The most widely used formal language of uncertainty in risk estimates is probability1 (Morgan, 2009). As Spiegelhalter et al. (2011) stated, however, “probabilities are notoriously difficult to communicate effectively to lay audiences.” Probabilistic information, and the uncertainties associated with those probabilities, can be communicated using numeric, verbal, or graphic formats, and consideration should be given to which approach is most appropriate. In a recent review Spiegelhalter et al. (2011) pointed out that the available research in this area for the most part is limited to small studies, often on students or self-selected samples. That lack of large, randomized experiments remains years after Bostrom and Löfstedt (2003) “concluded that risk communication was ‘still more art than science, relying as it often does in practice on good intuition rather than well-researched principles’” (Spiegelhalter et al., 2011, p. 1399).
As discussed later in this chapter, the most appropriate approach to communicating uncertainty depends on the circumstances (Fagerlin et al., 2007; Nelson et al., 2009; Spiegelhalter et al., 2011; Visschers et al., 2009). Lipkus (2007) summarized the general strengths and weaknesses of each of the different approaches for conveying probabilistic information, based on a comprehensive literature review and consultation with risk communication experts (see Box 6-1). The committee discusses relevant findings from this research below. Regardless of the format in which the uncertainty is presented, it is important to bound the uncertainty and to describe the effect it might have on a regulatory decision. Presenting the results of analyses such as the sensitivity analyses and scenarios discussed in Chapter 5 is one way to provide some boundaries on the effects of those uncertainties and to educate stakeholders about how those uncertainties might affect a decision. It is important to note that the existence of weaknesses does not necessarily indicate that a given method should not be used, but rather those weaknesses should be considered and adjusted for when developing a communication strategy.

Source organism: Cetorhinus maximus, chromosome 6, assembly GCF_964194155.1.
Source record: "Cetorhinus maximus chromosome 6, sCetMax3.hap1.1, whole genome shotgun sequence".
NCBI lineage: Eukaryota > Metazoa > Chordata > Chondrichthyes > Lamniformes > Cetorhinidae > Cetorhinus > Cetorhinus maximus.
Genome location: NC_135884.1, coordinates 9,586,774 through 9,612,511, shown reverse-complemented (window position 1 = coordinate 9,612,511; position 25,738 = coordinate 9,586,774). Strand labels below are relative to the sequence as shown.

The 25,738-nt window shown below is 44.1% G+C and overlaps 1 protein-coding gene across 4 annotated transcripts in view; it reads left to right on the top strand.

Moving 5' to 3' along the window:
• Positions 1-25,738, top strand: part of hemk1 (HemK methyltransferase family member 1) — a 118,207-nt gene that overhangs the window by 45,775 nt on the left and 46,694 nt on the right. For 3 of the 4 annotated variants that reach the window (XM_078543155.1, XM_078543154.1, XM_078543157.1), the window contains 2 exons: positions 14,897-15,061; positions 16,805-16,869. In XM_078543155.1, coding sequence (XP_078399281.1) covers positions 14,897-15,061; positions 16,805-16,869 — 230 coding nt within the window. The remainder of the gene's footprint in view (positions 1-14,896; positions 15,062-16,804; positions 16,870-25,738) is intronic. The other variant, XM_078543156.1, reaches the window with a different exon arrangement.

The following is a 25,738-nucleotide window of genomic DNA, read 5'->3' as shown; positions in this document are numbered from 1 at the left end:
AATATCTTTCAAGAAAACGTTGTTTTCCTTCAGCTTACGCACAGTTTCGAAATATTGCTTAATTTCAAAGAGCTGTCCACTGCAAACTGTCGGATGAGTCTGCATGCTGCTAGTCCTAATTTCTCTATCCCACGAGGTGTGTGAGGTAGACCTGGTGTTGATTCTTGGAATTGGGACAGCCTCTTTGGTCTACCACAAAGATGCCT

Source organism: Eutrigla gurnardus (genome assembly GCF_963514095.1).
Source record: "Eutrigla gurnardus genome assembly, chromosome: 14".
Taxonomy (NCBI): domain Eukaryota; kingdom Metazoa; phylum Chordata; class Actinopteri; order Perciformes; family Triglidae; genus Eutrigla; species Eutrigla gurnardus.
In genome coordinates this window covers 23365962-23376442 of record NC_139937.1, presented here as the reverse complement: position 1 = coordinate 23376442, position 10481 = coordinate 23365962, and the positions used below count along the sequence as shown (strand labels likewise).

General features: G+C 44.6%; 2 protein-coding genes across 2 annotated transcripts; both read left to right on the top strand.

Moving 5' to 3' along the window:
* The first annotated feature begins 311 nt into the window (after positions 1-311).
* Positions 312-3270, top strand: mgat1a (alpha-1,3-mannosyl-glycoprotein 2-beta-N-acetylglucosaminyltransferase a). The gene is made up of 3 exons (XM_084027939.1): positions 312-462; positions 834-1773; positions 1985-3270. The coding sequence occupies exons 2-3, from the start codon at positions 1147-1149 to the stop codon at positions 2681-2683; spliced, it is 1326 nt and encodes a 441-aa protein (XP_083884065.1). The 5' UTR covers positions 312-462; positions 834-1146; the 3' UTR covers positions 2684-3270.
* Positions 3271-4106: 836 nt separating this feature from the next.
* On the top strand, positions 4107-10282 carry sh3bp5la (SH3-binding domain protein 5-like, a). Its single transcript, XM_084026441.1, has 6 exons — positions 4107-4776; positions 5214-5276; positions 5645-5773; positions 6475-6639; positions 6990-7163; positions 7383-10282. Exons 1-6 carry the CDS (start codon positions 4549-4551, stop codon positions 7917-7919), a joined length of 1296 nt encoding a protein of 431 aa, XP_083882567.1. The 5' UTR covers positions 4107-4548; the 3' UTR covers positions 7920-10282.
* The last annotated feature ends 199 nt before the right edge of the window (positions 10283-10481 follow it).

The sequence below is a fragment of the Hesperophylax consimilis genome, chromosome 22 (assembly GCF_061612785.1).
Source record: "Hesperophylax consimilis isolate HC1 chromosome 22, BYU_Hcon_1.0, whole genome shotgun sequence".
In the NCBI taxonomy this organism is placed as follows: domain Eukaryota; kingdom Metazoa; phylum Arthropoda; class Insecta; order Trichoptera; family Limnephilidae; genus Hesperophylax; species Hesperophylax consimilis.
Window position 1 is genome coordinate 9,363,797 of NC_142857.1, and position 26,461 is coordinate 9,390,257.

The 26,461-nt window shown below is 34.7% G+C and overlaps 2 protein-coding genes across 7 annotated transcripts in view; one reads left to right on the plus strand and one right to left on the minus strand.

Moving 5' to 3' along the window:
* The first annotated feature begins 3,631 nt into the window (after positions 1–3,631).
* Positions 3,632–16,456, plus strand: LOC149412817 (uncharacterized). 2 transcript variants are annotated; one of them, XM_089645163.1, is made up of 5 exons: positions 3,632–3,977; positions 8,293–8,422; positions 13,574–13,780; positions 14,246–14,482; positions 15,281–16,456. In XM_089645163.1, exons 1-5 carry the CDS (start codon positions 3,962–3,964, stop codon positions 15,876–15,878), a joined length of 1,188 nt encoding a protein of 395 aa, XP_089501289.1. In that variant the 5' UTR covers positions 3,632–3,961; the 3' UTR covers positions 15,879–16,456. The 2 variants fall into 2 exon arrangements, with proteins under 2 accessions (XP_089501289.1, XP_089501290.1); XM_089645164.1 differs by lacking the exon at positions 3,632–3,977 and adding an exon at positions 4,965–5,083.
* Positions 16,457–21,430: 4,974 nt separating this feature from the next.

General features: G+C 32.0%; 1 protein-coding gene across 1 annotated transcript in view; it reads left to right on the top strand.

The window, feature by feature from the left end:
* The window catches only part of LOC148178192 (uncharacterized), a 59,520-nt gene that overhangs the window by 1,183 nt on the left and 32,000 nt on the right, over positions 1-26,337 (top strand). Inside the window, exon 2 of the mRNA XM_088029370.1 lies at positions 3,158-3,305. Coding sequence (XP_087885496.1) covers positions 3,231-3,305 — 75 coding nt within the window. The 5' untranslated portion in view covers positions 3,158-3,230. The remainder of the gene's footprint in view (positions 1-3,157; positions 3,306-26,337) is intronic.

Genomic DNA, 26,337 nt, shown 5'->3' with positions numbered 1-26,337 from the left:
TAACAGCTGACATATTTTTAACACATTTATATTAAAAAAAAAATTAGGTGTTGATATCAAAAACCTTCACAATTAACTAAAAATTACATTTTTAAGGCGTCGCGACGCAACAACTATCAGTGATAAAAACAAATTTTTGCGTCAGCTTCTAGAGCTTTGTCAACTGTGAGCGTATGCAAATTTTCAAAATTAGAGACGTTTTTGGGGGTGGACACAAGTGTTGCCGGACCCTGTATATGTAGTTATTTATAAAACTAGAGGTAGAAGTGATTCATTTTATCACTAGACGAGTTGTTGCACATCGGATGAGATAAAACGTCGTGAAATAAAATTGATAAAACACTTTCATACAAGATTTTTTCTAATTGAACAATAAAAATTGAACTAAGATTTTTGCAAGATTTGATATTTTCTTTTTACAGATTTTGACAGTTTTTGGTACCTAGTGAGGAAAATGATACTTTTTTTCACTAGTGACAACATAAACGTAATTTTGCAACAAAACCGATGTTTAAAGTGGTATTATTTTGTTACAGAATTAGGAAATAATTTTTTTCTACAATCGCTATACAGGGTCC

Numeric Presentation of Uncertainty
In general, numeric presentations of probabilistic information—such as presenting information in terms of percentages and frequencies—can lead to more accurate perceptions of risk than verbal and graphic formats (Budescu et al., 2009). Unlike graphic and verbal presentations, numeric information can be put into tables in order to communicate a large amount of information in a single presentation. For example, Table 6-1, created by EPA,
1 Probability is a form of uncertainty information.